At this time, intravenous methylprednisolone or other steroid medications are the front line treatment of ADEM. Usually this is given over a 5-7 day course with a tapering dose of steroids orally after that. The aim is to reduce inflammation and speed recovery from the disease. Patients on steroids need to be monitored for increased blood glucose, low potassium, and sleep disturbance. There may be mood changes (irritability, crying, anxiety) when people are on steroid therapy. Other short term complications of steroid therapy include weight gain, flushed cheeks, facial swelling, a metallic taste (when using IV solumedrol), and disturbed sleep.
If a patient does not respond to IV methylprednisolone the next line treatment may be Intravenous Immune Globulin. This is an intravenous treatment using a blood product which has been shown to reduce the activity in certain immune diseases including ADEM. Treatment is usually given for a few hours daily over 5 days for ADEM. IVIG has the risks of any blood product (allergic reaction, infection) as well as sometimes causing shortness of breath due to fluid overload. Rarely patients lack an antibody important to the system and may react more strongly to IVIG.
Another approach to treatment is a process called plasmapheresis. This is a treatment in which the blood is circulated through a machine that withdraws components of the immune system from the circulation, reducing immune activity. It is usually a process which takes a few hours and is done every other day for 10-14 days, often as part of a hospital stay. It may required the placement of a central venous catheter to allow for blood to be removed from the system rapidly. Risks of plasmapheresis include discomfort from taking blood, sometimes a tendency to bleed due to a reduction in platelets, and infections.
In very severe cases, chemotherapy may be necessary. Either cyclophosphamide or mitoxantrone can be used, but only if less toxic therapies are not effective.
Acute disseminated encephalomyelitis (ADEM) - Team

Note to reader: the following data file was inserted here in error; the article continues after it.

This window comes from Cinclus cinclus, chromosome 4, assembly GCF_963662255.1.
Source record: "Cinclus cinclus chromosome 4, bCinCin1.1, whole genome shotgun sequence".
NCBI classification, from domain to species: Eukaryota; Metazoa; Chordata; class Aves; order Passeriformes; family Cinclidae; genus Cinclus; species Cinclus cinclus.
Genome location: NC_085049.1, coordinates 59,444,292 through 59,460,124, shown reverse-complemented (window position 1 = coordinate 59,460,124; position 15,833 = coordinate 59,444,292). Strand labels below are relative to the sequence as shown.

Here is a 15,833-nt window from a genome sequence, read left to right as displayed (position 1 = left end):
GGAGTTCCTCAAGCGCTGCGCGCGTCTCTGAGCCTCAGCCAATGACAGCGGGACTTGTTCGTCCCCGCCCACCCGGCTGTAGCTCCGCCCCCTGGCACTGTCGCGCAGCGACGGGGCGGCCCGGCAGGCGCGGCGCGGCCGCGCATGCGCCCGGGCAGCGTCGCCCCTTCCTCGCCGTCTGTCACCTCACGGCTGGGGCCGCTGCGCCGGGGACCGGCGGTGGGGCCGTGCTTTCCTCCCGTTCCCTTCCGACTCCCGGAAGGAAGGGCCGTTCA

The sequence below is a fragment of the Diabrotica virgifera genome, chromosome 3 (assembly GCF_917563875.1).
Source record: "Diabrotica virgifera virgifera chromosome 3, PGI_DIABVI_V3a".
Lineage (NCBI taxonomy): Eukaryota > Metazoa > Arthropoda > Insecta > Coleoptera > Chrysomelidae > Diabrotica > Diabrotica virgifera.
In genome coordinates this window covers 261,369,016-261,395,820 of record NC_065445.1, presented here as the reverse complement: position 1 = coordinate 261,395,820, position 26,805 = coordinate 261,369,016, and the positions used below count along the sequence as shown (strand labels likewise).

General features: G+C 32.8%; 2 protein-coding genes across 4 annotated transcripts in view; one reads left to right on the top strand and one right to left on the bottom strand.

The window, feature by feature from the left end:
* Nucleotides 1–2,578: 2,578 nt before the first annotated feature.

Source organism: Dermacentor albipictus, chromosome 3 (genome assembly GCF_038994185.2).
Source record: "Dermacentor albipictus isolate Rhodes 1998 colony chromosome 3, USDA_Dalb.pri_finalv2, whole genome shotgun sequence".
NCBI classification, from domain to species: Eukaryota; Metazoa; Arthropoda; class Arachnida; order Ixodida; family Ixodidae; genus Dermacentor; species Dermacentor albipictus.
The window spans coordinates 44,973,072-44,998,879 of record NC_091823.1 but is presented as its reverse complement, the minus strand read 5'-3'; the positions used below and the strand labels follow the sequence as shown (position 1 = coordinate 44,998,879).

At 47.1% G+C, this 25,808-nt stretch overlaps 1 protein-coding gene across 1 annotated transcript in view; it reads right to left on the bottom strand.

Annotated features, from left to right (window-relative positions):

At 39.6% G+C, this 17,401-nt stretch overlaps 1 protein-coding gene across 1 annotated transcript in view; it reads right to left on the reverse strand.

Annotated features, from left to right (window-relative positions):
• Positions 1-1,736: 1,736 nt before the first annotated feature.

The Mellen Center team of caregivers generally consists of:
A neurologist is a medical specialist trained to evaluate problems of the nervous system, including the symptoms of ADEM. Neurologists have an in-depth understanding of the central nervous system and how it is affected by disease. Ideally, it is helpful if the neurologist is affiliated with a research facility, or a teaching hospital, particularly when it comes to rare diseases such as ADEM. The neurologists at the Mellen Center specialize in the diagnosis and treatment of multiple sclerosis and related disorders, including ADEM.
- Diagnose ADEM
- Make recommendations for treatment, testing, and symptom management
- Are available to answer your medical questions, sign forms, fill prescriptions, and provide help with disability-related issues
- May initiate courses of care for ADEM including disease modifying therapies, symptom management, and referral to other members of the team for treatment and counseling
A consulting neurologist makes recommendations to your local doctor or neurologist for treatment, testing, and symptom management.
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Rehabilitation Specialists (Physiatrists)
At the Mellen Center rehabilitation specialists work closely with the neurologists and other team members to provide high quality rehabilitation services to people with ADEM and other disorders as well as to other patients with disorders causing spasticity, balance disorders, and leg weakness. The physiatrists evaluate patients for treatment needs, develop plans of care, and monitor their progress. They are involved in treating patients using Baclofen pumps and Botox injections. They are involved in research using new rehabilitative devices to improve movement. They oversee the provision of physical therapy and occupational therapy at the Mellen Center. At the Mellen Center rehabilitation is fully integrated into the care of the patient.